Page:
Well, I'm getting used to the preferences in Latin anyhow, but let me say it's certainly an experience to work around here ;) Thanatosimii 16:31, 6 Decembris 2006 (UTC)[reply]
There are some pages in the Vicipaedia namespace, however, we need more. Most of them have interwiki links, so, in fact we have an English version of them, too. The specialities of this wiki you'll often find on the talk pages and they are mostly written in English. Sometimes someone makes a Latin translation or writes a Latin summary on the page itself. This is highly appreciated, because, as you said, reading this can give you new experiences. ;-) Please, if you have a question, look for an appropriate page in the Vicipaedia namespace where this question can be answered or create a new page if you think we needed this page. It is ok to use English, for example, but on the long run we should have translated these pages to Latin. Even this topic should get a page of its own in the Vicipaedia namespace. A page about what languages should be used here ... This discussion could be a start. --Rolandus 19:24, 7 Decembris 2006 (UTC)[reply]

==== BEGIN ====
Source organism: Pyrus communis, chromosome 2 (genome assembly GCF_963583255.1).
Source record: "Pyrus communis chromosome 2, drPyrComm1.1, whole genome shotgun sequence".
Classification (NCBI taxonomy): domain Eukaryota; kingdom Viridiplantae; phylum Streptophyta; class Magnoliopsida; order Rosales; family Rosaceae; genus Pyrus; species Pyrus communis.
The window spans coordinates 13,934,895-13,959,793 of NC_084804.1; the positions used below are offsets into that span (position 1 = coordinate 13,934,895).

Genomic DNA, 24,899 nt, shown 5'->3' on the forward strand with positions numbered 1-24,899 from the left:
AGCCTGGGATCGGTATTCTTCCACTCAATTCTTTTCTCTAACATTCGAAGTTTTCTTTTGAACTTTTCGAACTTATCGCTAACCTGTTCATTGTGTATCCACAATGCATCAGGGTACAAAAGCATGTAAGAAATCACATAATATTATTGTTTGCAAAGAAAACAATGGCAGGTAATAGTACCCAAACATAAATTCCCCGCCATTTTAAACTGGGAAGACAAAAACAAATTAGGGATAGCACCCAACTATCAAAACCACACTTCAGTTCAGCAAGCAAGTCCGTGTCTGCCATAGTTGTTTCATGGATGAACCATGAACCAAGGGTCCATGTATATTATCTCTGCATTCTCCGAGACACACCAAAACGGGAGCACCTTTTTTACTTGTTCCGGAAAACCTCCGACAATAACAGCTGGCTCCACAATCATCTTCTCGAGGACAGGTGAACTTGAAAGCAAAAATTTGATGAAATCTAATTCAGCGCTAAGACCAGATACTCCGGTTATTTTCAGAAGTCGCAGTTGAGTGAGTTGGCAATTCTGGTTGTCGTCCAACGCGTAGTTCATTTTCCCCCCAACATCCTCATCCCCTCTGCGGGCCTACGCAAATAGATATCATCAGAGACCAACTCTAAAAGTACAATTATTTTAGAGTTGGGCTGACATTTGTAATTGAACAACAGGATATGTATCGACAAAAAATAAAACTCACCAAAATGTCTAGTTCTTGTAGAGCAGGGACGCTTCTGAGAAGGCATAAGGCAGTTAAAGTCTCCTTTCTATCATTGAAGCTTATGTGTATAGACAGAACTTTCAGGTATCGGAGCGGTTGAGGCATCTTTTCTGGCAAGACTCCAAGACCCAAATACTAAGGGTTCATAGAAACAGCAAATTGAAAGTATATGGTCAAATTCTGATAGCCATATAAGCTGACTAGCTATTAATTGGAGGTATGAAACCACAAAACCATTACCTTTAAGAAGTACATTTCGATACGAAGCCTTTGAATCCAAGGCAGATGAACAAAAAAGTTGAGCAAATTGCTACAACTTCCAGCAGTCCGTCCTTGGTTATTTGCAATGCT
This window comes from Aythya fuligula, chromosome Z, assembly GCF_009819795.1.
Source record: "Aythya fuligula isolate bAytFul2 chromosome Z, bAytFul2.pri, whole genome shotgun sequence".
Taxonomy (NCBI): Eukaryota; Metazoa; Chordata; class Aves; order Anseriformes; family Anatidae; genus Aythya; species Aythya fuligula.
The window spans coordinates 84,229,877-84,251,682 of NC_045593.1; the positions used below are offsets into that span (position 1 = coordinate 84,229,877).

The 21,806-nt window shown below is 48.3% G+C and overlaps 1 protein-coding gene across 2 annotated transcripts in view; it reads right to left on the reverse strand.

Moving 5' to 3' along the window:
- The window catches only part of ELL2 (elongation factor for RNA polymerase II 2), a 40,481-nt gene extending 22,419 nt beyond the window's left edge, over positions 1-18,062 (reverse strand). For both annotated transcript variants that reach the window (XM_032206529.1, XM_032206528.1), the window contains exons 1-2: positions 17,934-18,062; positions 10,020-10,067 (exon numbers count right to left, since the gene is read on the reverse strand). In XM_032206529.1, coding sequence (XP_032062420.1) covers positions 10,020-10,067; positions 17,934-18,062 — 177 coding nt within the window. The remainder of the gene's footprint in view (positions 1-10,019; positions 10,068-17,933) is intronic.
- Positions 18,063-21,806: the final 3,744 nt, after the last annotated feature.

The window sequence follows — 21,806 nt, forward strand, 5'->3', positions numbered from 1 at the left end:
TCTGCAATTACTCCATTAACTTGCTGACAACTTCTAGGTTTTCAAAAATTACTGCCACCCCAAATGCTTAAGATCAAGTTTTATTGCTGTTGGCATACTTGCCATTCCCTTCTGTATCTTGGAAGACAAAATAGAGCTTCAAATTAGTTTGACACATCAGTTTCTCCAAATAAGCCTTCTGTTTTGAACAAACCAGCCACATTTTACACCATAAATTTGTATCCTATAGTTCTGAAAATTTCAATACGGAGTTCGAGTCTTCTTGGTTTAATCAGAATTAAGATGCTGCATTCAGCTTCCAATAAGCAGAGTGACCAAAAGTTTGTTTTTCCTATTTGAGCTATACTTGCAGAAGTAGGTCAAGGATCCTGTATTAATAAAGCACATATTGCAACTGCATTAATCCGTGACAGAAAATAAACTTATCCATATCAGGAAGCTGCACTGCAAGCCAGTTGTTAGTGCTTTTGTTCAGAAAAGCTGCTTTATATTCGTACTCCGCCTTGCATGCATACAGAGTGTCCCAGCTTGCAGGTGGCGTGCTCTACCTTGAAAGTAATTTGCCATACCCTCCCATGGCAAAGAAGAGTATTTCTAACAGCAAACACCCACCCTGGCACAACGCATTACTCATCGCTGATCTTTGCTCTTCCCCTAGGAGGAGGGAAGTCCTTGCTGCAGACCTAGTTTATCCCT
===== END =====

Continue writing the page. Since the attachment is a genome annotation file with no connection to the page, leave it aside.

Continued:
Kkm, or Cchm? Improper though it is, I kind of favor Kkm as it is an international standard...--Ioshus (disp) 00:30, 7 Decembris 2006 (UTC)[reply]

Agreed. The word is chiliometrum, but the abreviation is Km. No weirder that Au for "gold", right? --Iustinus 02:11, 7 Decembris 2006 (UTC)[reply]
Yes; but the abbreviation is km, never Km. Upper or lower cases sometimes carry different meanings in the scientific measure naming system; e.g., M = mega (a million), but m = milli (a thousandth part).--JoergenB 03:10, 7 Decembris 2006 (UTC)[reply]
Of course, you're right.--Ioshus (disp) 03:50, 7 Decembris 2006 (UTC)[reply]

Contribuenda[fontem recensere]

See Dialectos Langobarda: How could we handle material that should be merged into an article? I tried to manage it with the "div" tag ... --Rolandus 10:03, 10 Decembris 2006 (UTC)[reply]